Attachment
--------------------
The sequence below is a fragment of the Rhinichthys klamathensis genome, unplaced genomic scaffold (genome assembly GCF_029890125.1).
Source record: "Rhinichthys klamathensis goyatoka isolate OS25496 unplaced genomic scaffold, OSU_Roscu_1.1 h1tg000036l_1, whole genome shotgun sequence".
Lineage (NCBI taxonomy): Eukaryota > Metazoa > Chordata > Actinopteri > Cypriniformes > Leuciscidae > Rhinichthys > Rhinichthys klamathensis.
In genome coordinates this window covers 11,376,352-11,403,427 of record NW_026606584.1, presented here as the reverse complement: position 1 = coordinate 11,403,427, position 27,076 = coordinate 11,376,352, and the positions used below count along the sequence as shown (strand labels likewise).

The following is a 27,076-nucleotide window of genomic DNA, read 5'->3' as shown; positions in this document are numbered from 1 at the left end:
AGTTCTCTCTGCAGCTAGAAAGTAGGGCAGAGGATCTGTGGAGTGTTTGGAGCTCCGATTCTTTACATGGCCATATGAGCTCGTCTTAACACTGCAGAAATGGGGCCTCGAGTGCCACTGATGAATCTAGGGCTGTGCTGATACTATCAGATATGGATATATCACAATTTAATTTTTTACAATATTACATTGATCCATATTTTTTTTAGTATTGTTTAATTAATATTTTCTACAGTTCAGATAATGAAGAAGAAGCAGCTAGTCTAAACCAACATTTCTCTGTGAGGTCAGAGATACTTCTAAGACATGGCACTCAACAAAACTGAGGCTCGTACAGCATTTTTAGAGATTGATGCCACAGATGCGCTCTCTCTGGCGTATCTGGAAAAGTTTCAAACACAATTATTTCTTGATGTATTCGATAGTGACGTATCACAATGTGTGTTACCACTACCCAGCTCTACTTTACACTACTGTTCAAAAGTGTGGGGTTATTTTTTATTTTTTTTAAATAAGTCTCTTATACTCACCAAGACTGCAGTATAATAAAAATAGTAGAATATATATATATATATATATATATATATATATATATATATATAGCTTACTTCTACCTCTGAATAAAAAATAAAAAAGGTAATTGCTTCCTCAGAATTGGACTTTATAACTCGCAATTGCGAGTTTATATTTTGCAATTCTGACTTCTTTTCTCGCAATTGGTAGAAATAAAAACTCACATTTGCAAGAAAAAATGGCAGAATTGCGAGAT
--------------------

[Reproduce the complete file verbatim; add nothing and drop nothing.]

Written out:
The sequence below is a fragment of the Rhinichthys klamathensis genome, unplaced genomic scaffold (genome assembly GCF_029890125.1).
Source record: "Rhinichthys klamathensis goyatoka isolate OS25496 unplaced genomic scaffold, OSU_Roscu_1.1 h1tg000036l_1, whole genome shotgun sequence".
Lineage (NCBI taxonomy): Eukaryota > Metazoa > Chordata > Actinopteri > Cypriniformes > Leuciscidae > Rhinichthys > Rhinichthys klamathensis.
In genome coordinates this window covers 11,376,352-11,403,427 of record NW_026606584.1, presented here as the reverse complement: position 1 = coordinate 11,403,427, position 27,076 = coordinate 11,376,352, and the positions used below count along the sequence as shown (strand labels likewise).

The following is a 27,076-nucleotide window of genomic DNA, read 5'->3' as shown; positions in this document are numbered from 1 at the left end:
AGTTCTCTCTGCAGCTAGAAAGTAGGGCAGAGGATCTGTGGAGTGTTTGGAGCTCCGATTCTTTACATGGCCATATGAGCTCGTCTTAACACTGCAGAAATGGGGCCTCGAGTGCCACTGATGAATCTAGGGCTGTGCTGATACTATCAGATATGGATATATCACAATTTAATTTTTTACAATATTACATTGATCCATATTTTTTTTAGTATTGTTTAATTAATATTTTCTACAGTTCAGATAATGAAGAAGAAGCAGCTAGTCTAAACCAACATTTCTCTGTGAGGTCAGAGATACTTCTAAGACATGGCACTCAACAAAACTGAGGCTCGTACAGCATTTTTAGAGATTGATGCCACAGATGCGCTCTCTCTGGCGTATCTGGAAAAGTTTCAAACACAATTATTTCTTGATGTATTCGATAGTGACGTATCACAATGTGTGTTACCACTACCCAGCTCTACTTTACACTACTGTTCAAAAGTGTGGGGTTATTTTTTATTTTTTTTAAATAAGTCTCTTATACTCACCAAGACTGCAGTATAATAAAAATAGTAGAATATATATATATATATATATATATATATATATATATATATATAGCTTACTTCTACCTCTGAATAAAAAATAAAAAAGGTAATTGCTTCCTCAGAATTGGACTTTATAACTCGCAATTGCGAGTTTATATTTTGCAATTCTGACTTCTTTTCTCGCAATTGGTAGAAATAAAAACTCACATTTGCAAGAAAAAATGGCAGAATTGCGAGAT